Since the start of the pandemic, some of SLCC’s Asian American and Pacific Islander (AAPI) students, staff and faculty have experienced elevated fears and anxiety over the uptick in violence directed toward their communities. As the most diverse higher education institution in Utah, we strive to create and maintain a safe and welcoming environment for everyone, and one way we do this is by condemning hate and bigotry wherever it is found. We ask everyone in our Bruin family to do all they can to support their fellow community members and actively stand against racism and xenophobia. If you experience or witness an incidence of bias at SLCC, please don’t hesitate to report it by filling out our Hate and Bias Incident Report Form

Please, also be especially mindful of our SLCC AAPI students, staff and faculty who may be suffering. For more information on how we can serve as allies with the Asian community, please check out “Centering Our Asian Identity,” a cultural guide created by our Office of Diversity and Multicultural Affairs and Asian Student Association advisor Matthew Wong. 

Again, our hearts are with all who have been affected by this tragedy. Know that SLCC stands with you, now and always. If you or anyone you know needs extra support during this time, please don’t hesitate to reach out to our Center for Health and Counseling, or if you are an employee, our Employee Assistance Program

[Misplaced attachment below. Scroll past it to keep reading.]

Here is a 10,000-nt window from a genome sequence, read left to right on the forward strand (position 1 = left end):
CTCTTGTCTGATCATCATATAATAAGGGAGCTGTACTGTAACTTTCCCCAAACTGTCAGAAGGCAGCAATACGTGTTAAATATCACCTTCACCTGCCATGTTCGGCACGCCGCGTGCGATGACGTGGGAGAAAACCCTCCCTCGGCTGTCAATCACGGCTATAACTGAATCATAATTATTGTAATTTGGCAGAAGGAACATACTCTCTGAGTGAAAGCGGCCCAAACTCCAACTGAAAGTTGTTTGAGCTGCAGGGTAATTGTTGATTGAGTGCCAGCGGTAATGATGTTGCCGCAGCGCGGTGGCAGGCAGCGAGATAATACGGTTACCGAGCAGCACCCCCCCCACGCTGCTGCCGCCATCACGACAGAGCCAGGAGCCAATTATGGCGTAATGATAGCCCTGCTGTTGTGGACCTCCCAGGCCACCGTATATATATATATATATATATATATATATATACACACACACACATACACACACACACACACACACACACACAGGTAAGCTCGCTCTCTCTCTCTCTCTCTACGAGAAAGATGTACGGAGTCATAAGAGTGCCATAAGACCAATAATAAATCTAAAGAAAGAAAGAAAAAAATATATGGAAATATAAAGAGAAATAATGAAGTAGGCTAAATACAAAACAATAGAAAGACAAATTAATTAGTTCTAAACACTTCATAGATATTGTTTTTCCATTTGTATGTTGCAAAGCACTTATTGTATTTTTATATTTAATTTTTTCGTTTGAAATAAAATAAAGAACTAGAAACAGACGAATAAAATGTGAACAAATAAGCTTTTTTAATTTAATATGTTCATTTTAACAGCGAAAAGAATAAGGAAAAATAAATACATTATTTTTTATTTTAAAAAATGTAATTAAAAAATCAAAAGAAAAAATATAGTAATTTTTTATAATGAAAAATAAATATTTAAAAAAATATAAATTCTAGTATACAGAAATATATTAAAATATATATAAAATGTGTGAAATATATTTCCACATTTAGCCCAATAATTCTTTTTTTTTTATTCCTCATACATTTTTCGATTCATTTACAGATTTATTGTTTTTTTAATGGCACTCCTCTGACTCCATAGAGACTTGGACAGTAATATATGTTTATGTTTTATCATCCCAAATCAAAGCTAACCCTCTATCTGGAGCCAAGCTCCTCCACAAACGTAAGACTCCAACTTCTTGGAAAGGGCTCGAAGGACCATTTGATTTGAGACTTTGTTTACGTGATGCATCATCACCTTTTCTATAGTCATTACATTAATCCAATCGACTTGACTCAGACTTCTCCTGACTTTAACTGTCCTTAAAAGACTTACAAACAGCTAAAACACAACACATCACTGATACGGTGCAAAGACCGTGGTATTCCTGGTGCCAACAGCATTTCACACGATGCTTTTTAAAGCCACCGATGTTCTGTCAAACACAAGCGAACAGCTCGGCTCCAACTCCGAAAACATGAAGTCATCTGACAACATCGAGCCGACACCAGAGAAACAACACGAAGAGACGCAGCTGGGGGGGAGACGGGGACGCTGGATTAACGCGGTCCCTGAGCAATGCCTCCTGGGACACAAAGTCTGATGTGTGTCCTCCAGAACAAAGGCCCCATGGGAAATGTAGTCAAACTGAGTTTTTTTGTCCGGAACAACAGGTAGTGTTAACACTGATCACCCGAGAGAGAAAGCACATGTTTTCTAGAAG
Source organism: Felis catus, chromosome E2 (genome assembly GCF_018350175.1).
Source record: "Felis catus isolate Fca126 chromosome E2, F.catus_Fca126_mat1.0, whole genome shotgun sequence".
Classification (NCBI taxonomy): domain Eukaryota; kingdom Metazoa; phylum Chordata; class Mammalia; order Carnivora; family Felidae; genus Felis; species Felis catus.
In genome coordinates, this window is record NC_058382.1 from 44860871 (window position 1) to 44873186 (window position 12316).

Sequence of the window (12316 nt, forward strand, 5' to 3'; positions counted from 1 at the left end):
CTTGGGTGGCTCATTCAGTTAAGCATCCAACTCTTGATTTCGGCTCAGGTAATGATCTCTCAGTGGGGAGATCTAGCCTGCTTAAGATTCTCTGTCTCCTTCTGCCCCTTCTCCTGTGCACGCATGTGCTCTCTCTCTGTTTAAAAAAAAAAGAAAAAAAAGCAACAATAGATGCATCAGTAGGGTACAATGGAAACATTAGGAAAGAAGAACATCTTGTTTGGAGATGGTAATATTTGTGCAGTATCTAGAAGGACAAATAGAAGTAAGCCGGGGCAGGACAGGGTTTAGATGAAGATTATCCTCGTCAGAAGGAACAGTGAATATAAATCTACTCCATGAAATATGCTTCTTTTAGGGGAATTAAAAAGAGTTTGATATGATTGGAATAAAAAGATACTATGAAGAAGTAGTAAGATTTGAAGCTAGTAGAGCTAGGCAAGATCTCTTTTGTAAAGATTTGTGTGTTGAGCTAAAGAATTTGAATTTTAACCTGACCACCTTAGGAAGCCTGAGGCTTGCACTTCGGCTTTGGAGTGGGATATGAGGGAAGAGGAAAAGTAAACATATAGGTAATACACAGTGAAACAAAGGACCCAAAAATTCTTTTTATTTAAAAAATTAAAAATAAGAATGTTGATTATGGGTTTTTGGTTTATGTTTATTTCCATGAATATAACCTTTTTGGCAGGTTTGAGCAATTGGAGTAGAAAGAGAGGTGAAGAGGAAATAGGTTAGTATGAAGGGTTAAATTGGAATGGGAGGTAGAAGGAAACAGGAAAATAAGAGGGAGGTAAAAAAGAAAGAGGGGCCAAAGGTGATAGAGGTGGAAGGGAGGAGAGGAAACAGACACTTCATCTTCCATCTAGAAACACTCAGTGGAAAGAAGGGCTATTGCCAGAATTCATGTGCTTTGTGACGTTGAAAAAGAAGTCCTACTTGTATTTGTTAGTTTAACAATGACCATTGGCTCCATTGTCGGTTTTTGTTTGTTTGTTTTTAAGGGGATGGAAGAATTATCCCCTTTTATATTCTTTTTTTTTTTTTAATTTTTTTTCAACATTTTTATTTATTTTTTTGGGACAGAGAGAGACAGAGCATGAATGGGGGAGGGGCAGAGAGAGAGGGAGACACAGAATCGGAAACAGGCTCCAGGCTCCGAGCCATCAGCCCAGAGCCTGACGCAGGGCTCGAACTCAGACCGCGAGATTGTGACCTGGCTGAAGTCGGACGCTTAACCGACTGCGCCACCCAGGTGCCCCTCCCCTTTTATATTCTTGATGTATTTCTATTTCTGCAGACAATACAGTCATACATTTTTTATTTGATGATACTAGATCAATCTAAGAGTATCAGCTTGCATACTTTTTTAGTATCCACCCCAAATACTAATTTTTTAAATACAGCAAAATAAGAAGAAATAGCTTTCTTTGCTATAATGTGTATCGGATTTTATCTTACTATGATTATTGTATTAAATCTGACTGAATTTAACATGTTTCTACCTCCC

Colleagues…

With a heavy and disappointed heart, I must share that today during our Black Student Union’s Poetry Slam, unknown online hackers entered the virtual space and displayed anti-Black racist messages and inappropriate images of children.

What was meant to be a liberating space for freedom of speech, creative expression and celebration was affronted inexcusably by online hackers. As our country has mourned and protested this year over other social injustices, inequities and harm experienced by our African American and Black community members, this incident reminds us that even very close to home there are people who are intentionally seeking to foster anti-Black messages of hate and new forums where they can find opportunities.